Take a virtual tour of Korea through the pages of Buja’s Diary, the first translated non-genre “manhwa,” or Korean manga, to arrive in the English-speaking world. From the pen of Seyeong O, one of Korea’s leading cartoonists, comes this collection of thirteen stories that brings readers to different places in times in Korea. O’s incisive viewpoint and intelligent style helps to create an expecially memorable book.
Seyeong O is a terrific short story writer, with a great eye for important details, and for the intelligent use of symbolism as the way to drive stories. Take the title story, for instance. “Buja” is a Korean word meaning “rich”, but the Buja of “Buja’s Picture Diary,” is a poor girl from a poor family who doesn’t fit in well at school. Where all her classmates can buy nice clothes for the school celebration, Buja’s mother just scrapes by, at the edges of the society. O draws a complex and interesting view of this family’s life, with fully rendered pages of wordless text placed next to a child’s diary. Readers get a great feel for what life is like for these characters, and presents a thoughtful look at his home country. Or see “The Secret of the Old Leather Pouch,” where the leather pouch of the story symbolizes several different things: generational conflict, the split of North and South Korea, the conflict between an individual father and son.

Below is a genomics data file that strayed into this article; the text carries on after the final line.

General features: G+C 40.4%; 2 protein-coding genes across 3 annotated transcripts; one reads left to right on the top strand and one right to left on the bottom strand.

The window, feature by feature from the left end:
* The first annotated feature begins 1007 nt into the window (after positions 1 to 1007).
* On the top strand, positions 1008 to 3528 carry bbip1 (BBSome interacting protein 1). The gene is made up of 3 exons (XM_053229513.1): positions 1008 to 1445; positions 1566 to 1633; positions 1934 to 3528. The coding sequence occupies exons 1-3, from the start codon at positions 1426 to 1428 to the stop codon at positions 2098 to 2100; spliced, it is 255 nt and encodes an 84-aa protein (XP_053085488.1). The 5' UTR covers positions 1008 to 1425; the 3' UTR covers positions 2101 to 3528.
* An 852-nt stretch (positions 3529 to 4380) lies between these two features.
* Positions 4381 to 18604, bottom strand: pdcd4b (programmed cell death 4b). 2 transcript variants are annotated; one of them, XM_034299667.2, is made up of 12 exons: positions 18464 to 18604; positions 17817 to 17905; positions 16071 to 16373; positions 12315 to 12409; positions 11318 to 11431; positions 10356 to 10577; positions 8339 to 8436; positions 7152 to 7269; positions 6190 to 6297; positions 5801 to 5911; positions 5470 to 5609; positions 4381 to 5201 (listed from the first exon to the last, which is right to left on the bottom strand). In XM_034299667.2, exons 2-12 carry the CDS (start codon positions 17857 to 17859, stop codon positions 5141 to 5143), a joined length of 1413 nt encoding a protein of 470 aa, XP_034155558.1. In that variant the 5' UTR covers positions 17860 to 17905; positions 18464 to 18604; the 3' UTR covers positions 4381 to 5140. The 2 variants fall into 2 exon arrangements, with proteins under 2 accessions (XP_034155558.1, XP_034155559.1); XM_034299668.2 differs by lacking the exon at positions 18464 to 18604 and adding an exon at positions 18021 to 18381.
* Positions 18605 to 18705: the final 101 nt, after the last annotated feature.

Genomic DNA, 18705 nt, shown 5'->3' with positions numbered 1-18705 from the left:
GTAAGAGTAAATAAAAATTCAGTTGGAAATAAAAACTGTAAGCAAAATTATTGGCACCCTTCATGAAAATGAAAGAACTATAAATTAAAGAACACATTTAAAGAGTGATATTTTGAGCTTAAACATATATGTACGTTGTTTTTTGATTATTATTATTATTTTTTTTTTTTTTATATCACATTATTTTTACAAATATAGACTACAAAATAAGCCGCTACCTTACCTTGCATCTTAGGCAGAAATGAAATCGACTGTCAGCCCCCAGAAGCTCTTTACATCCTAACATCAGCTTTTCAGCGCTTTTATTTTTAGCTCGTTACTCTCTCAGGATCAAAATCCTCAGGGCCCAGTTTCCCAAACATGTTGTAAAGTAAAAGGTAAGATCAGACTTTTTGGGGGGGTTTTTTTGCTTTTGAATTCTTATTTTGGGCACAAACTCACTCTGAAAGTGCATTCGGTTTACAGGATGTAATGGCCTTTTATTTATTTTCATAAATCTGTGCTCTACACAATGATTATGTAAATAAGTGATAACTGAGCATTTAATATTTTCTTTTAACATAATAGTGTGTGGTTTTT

This book is filled with gems like that. “Horse” is a short story about small town life after the end of the Japanese occupation: “Why is the horse in that shape? It looks shabby and has no spirit, just like me. So that’s it. The horse must be me. We’re both freed from the Japs, but with neither happiness nor hope…” “Shoot! Shoot! Shoot! Shoot! Bang” tells the story of a young man who just can’t get over his experiences at war. “The Little Alley Watcher” tells the story of the last family on a lonely and deserted island.
Not all the stories are dark, though. “Observe” tells the story of a very vain man who loves to smack his chewing gum, and how his vanity only goes so far. “Escape” tells the story of a bored office worker who escapes his job through an apocalyptic fantasy. “The Snake Catcher Brothers’ Dream” tells a universal story about greed.
Seyeong O’s art is wonderful. His style is rich and evocative, and changes to suit each story. He’s a wonderful observer of people and human nature. His people are subtle and unique and full of life.
My only complaint about the book is that there are a few elements of it that are a bit obscure to readers not versed in Korean society. But those are few and far between. Overall, Buja’s Diary is a fascinating travelogue to an interesting country that, in the end, isn’t very different from the USA.